This peer-to-peer networking session will answer your questions about decarbonization
The virtual summit takes place Wednesday, Sept. 27 from 1-3 p.m. ET. fnPrime members can register for free
The specter of Legionnaire’s Disease is never far from the minds of maintenance and engineering managers in institutional and commercial facilities. Though relatively rare, the disease surfaces occasionally in cooling towers, prompting renewed fears among building occupants and visitors and forcing managers and their staffs to redouble their efforts to prevent occurrences of the disease.
High-profile facilities are not immune to outbreaks of Legionnaire’s. Disneyland shut down two cooling towers twice recently that had high levels of the Legionnaire's bacteria in them, according to an article in Newsweek. The dangerous pathogen is hardly confined to theme parks. Office buildings and airports are highly susceptible to Legionnaires', too.
Legionnaires' disease is a respiratory condition that infected 12 people at Disneyland in Southern California. The disease is actually pretty rare. About 6,000 Americans get it each year. But those 6,000 cases tend to follow certain patterns; this one is no exception. The Los Angeles Times reported on Saturday that the bacteria were discovered during routine tests. But as rare as these cases may be, this pathogen's love affair with cooling towers makes outbreaks more feasible than we may think.
Click here to learn more about ASHRAE standards on Legionnaire’s Disease.
Cooling towers and Legionnaires' go way back. The first ever cases of Legionnaires' — and the source of the disease's name — came after bacteria in the ventilation system infected people at an American Legion in Philadelphia in 1976. New York's major 2015 outbreak was also traced to a hotel's cooling towers; that outbreak led to new city-wide maintenance regulations. Cooling towers also might have been responsible for a 2014 outbreak in Portugal that killed seven people.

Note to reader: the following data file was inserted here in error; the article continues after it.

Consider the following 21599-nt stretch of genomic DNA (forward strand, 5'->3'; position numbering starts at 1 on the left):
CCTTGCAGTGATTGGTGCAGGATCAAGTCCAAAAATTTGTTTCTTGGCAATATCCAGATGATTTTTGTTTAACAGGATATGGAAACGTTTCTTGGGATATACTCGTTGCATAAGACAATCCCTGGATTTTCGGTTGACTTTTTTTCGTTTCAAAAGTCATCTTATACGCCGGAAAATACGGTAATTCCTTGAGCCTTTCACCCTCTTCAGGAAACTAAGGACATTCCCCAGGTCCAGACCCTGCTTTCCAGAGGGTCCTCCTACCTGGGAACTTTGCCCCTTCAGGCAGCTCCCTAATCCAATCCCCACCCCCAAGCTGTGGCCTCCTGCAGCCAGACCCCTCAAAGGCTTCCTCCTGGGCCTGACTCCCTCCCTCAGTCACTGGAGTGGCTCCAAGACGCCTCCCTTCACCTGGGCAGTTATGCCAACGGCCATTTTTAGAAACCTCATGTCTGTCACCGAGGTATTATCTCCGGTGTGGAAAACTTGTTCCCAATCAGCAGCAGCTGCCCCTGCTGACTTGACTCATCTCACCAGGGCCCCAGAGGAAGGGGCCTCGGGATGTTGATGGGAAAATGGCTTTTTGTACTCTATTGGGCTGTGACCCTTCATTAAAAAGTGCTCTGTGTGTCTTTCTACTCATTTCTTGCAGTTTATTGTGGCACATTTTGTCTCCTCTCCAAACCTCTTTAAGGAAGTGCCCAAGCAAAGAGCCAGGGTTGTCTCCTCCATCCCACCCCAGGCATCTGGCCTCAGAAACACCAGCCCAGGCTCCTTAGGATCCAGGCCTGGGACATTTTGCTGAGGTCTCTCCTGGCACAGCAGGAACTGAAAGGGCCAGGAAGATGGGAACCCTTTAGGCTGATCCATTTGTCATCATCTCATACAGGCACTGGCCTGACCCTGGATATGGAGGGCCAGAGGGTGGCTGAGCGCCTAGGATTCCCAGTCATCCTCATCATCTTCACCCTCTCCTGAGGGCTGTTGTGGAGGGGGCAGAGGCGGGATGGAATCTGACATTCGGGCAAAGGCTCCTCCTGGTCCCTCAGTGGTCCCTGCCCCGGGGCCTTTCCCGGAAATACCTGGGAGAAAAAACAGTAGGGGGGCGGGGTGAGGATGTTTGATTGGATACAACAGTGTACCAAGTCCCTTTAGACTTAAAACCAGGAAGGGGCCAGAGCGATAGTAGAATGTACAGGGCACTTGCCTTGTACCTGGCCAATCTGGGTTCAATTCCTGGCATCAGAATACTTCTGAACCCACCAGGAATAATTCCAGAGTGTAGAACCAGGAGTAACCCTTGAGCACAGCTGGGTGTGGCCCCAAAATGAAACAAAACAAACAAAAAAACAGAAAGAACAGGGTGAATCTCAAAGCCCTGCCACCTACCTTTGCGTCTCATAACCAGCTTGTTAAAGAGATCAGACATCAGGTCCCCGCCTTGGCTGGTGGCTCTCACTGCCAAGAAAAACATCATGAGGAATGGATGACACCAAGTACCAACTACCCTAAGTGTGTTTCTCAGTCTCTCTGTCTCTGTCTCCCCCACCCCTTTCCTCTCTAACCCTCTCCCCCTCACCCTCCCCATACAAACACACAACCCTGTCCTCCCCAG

In fact, the CDC found evidence that Legionnaires' was living or had lived in 84 percent of nearly 200 cooling towers tested in the United States.
Click here to learn more about Legionnaire’s Disease myths and misconceptions.
The link between cooling towers and Legionnaires' makes sense when considering how the bacteria live and spread. In cooling towers, water absorbs heat pretty well, so cooling towers bring in air and use water to take some of the heat out. The now-heated water evaporates and is released from the tower. The cooler air gets sent through a building.
Legionella, the bacteria that causes Legionnaires' Disease, loves water. So if the bacteria is growing in the water in the cooling towers, it also can be released from the tower along with the evaporating water.
This Quick Read was submitted by Dan Hounsell, editor-in-chief of Facility Maintenance Decisions, email@example.com.